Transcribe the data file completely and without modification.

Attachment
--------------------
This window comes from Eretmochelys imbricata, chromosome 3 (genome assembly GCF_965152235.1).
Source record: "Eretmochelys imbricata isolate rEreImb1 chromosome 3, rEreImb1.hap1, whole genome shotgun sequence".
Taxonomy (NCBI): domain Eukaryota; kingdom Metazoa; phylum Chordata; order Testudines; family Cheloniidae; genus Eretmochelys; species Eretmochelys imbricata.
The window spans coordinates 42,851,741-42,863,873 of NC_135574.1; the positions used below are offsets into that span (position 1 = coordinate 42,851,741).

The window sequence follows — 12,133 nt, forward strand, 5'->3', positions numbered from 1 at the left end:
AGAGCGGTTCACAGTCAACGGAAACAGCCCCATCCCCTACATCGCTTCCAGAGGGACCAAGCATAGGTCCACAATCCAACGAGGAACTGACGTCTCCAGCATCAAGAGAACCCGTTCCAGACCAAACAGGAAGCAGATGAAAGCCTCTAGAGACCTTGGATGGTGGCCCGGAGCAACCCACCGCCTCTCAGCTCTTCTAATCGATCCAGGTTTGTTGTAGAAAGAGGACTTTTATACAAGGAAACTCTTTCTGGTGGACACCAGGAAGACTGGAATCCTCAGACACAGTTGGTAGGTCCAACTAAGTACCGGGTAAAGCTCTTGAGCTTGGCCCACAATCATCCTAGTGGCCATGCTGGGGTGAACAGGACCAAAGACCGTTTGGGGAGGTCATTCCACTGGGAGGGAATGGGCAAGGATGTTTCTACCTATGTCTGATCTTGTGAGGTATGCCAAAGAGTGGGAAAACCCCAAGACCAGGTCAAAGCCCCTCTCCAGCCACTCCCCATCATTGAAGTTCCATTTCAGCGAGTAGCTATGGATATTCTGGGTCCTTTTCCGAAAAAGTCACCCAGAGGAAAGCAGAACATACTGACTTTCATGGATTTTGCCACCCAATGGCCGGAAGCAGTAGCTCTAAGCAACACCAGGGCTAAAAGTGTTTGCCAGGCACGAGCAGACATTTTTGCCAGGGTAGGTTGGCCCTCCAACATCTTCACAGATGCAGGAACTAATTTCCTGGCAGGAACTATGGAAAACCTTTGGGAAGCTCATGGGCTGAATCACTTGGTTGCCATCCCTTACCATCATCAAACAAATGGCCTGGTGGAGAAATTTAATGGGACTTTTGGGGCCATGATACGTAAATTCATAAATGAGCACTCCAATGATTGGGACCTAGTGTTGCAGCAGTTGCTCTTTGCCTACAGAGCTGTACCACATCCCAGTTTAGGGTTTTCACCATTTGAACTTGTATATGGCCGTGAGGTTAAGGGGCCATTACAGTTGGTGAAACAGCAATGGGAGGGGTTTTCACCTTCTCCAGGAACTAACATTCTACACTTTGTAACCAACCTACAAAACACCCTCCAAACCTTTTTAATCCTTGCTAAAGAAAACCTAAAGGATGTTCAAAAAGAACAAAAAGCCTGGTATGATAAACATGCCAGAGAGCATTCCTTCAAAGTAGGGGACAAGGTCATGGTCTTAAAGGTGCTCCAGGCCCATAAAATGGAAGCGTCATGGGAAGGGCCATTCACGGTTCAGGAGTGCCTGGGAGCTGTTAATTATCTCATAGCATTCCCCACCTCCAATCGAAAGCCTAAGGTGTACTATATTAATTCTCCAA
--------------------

This window comes from Eretmochelys imbricata, chromosome 3 (genome assembly GCF_965152235.1).
Source record: "Eretmochelys imbricata isolate rEreImb1 chromosome 3, rEreImb1.hap1, whole genome shotgun sequence".
Taxonomy (NCBI): domain Eukaryota; kingdom Metazoa; phylum Chordata; order Testudines; family Cheloniidae; genus Eretmochelys; species Eretmochelys imbricata.
The window spans coordinates 42,851,741-42,863,873 of NC_135574.1; the positions used below are offsets into that span (position 1 = coordinate 42,851,741).

The window sequence follows — 12,133 nt, forward strand, 5'->3', positions numbered from 1 at the left end:
AGAGCGGTTCACAGTCAACGGAAACAGCCCCATCCCCTACATCGCTTCCAGAGGGACCAAGCATAGGTCCACAATCCAACGAGGAACTGACGTCTCCAGCATCAAGAGAACCCGTTCCAGACCAAACAGGAAGCAGATGAAAGCCTCTAGAGACCTTGGATGGTGGCCCGGAGCAACCCACCGCCTCTCAGCTCTTCTAATCGATCCAGGTTTGTTGTAGAAAGAGGACTTTTATACAAGGAAACTCTTTCTGGTGGACACCAGGAAGACTGGAATCCTCAGACACAGTTGGTAGGTCCAACTAAGTACCGGGTAAAGCTCTTGAGCTTGGCCCACAATCATCCTAGTGGCCATGCTGGGGTGAACAGGACCAAAGACCGTTTGGGGAGGTCATTCCACTGGGAGGGAATGGGCAAGGATGTTTCTACCTATGTCTGATCTTGTGAGGTATGCCAAAGAGTGGGAAAACCCCAAGACCAGGTCAAAGCCCCTCTCCAGCCACTCCCCATCATTGAAGTTCCATTTCAGCGAGTAGCTATGGATATTCTGGGTCCTTTTCCGAAAAAGTCACCCAGAGGAAAGCAGAACATACTGACTTTCATGGATTTTGCCACCCAATGGCCGGAAGCAGTAGCTCTAAGCAACACCAGGGCTAAAAGTGTTTGCCAGGCACGAGCAGACATTTTTGCCAGGGTAGGTTGGCCCTCCAACATCTTCACAGATGCAGGAACTAATTTCCTGGCAGGAACTATGGAAAACCTTTGGGAAGCTCATGGGCTGAATCACTTGGTTGCCATCCCTTACCATCATCAAACAAATGGCCTGGTGGAGAAATTTAATGGGACTTTTGGGGCCATGATACGTAAATTCATAAATGAGCACTCCAATGATTGGGACCTAGTGTTGCAGCAGTTGCTCTTTGCCTACAGAGCTGTACCACATCCCAGTTTAGGGTTTTCACCATTTGAACTTGTATATGGCCGTGAGGTTAAGGGGCCATTACAGTTGGTGAAACAGCAATGGGAGGGGTTTTCACCTTCTCCAGGAACTAACATTCTACACTTTGTAACCAACCTACAAAACACCCTCCAAACCTTTTTAATCCTTGCTAAAGAAAACCTAAAGGATGTTCAAAAAGAACAAAAAGCCTGGTATGATAAACATGCCAGAGAGCATTCCTTCAAAGTAGGGGACAAGGTCATGGTCTTAAAGGTGCTCCAGGCCCATAAAATGGAAGCGTCATGGGAAGGGCCATTCACGGTTCAGGAGTGCCTGGGAGCTGTTAATTATCTCATAGCATTCCCCACCTCCAATCGAAAGCCTAAGGTGTACTATATTAATTCTCCAA